Dozens of friends were at the Marathon. Had I gone with my initial plans, I would have been right in between the two bombs. Several friends were there and still can't be in crowds. Some of my student workers were volunteer EMTs and ended up dealing with far more than their normal dehydration and sprains. 20 year olds witnessing people with limbs blown off.

I have mixed feelings about "Boston Strong" because of the commercialism, but the feeling is there. I know no one in the Boston area who wasn't impacted - either because they were there, know someone was there, or was within a degree or two of separation from one of the victims.
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Old 11-02-2013, 12:37 PM
 
Location: New London
1,689 posts, read 1,745,509 times
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Quote:
Originally Posted by bjimmy24 View Post
I do feel that the "Boston Strong" idea went from being a slogan to bond together in a time of mourning in the wake of a tragedy in which people lost their lives while others were permanently maimed to now being a sports catch phrase. Just look at all the Red Sox-themed tweets over the last month. I think its overuse cheapens the memory of what actually happened on April 15. People died.
I agree with this.
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Old 11-09-2013, 04:07 AM
 
873 posts, read 1,429,381 times
Reputation: 385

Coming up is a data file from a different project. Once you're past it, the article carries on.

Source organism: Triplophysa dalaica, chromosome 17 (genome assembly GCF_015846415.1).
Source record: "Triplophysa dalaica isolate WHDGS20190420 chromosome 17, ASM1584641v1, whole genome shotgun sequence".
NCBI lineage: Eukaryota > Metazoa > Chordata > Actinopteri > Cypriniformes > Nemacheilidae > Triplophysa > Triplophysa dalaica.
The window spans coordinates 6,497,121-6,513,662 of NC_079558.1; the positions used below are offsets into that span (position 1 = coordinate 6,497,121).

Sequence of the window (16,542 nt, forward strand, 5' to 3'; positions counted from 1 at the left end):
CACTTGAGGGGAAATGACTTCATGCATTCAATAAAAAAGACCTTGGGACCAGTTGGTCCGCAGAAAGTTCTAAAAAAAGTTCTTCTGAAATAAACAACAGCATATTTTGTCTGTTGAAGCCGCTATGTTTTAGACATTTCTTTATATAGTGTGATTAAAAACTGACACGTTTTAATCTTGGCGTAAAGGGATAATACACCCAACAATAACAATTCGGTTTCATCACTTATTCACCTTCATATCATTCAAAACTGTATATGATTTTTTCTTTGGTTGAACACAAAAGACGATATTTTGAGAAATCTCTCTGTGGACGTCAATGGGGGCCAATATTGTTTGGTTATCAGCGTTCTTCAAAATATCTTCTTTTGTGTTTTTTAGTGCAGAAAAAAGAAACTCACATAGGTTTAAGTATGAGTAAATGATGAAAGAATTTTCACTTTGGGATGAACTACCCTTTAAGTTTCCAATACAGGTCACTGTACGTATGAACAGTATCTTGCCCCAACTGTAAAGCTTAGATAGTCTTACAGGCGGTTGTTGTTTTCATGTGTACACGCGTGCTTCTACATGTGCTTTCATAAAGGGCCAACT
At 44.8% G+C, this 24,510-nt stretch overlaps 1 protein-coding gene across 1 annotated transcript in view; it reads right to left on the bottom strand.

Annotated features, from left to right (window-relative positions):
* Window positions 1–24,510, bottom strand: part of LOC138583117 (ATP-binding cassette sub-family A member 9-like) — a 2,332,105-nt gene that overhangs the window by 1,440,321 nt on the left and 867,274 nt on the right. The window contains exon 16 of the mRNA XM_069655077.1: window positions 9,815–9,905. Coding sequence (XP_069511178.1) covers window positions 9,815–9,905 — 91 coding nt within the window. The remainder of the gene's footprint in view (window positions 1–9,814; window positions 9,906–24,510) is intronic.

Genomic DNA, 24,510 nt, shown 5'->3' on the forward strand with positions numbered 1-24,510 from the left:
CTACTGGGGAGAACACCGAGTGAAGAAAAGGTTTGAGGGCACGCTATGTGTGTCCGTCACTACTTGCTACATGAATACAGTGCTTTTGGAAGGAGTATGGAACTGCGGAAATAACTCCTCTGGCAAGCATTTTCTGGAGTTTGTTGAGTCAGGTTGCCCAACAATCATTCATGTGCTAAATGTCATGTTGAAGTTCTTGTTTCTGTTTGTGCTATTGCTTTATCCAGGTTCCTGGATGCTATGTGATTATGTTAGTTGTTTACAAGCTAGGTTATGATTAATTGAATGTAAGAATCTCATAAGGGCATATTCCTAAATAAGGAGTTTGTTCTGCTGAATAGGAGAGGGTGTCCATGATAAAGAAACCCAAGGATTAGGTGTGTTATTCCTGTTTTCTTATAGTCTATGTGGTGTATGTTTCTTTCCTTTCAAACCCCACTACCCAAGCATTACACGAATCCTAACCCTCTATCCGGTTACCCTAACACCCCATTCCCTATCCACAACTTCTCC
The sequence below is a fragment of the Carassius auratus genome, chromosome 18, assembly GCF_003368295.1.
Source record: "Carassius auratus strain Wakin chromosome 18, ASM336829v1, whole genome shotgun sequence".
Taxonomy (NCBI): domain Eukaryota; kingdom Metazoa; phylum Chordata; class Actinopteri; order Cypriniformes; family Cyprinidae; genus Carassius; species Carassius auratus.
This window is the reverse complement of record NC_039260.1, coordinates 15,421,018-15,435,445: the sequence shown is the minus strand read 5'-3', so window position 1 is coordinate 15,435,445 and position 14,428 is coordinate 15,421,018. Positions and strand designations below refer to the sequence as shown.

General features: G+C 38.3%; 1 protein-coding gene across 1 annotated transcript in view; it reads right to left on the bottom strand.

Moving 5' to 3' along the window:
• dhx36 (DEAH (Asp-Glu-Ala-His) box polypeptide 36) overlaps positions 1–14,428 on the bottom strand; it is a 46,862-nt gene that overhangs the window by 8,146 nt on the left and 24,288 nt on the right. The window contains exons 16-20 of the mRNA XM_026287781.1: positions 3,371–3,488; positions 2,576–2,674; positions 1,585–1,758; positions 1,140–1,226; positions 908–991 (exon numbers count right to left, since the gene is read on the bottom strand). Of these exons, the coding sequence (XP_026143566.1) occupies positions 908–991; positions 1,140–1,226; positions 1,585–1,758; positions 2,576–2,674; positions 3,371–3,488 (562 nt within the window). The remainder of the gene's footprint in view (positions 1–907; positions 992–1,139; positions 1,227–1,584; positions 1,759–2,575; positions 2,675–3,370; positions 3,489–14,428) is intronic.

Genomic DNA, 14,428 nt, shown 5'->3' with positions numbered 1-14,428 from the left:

Quote:
Originally Posted by charolastra00 View Post
This.

I also followed all night, which is how I learned that a few minutes after I left the Stata Center that night, the nice police officer I had waved at was assasinated. I also learned that someone was carjacked on the street on which I had initially planned on parking before something told me to leave my car at a hotel where my conference was being held. For a few hours before we knew for sure that the bombers were in Watertown, I was frantically trying to help out-of-towners at my conference find a way back to the hotel on Memorial Drive.

Cowering? Hardly. Only Watertown was under a mandatory lockdown. Out here in Medford, people didn't leave their homes because they were glued to their TVs. Keep in mind that towns are very closeby. I work in Waltham and have coworkers who WALK from Watertown into work in nice weather. It wasn't a stretch to believe that Dzhokhar could have made his way to Waltham, Cambridge, or Boston.

Dozens of friends were at the Marathon. Had I gone with my initial plans, I would have been right in between the two bombs. Several friends were there and still can't be in crowds. Some of my student workers were volunteer EMTs and ended up dealing with far more than their normal dehydration and sprains. 20 year olds witnessing people with limbs blown off.

I have mixed feelings about "Boston Strong" because of the commercialism, but the feeling is there. I know no one in the Boston area who wasn't impacted - either because they were there, know someone was there, or was within a degree or two of separation from one of the victims.
I'm glad you were able to make it out safely.

I agree with the bolded part. It was a scary time and honestly, I was impressed at the way things were handled.

To the OP, while we don't know the future, generally cooperating with authorities is the best way to remain safe in an emergency. It would have been idiotic to leave when you knew two psychos were on the loose.
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Old 11-13-2013, 06:31 PM
 
Location: Behind You!
1,949 posts, read 3,330,745 times
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Quote:
Originally Posted by maggiekate View Post
Sometimes Strong means doing as the powers to be do request
Ahhhhhhh, No. That's never what STRONG means.

With that said I think it's a little much to say most were cowering or hiding under beds. I'm sure some idiots did that, but certainly not the majority.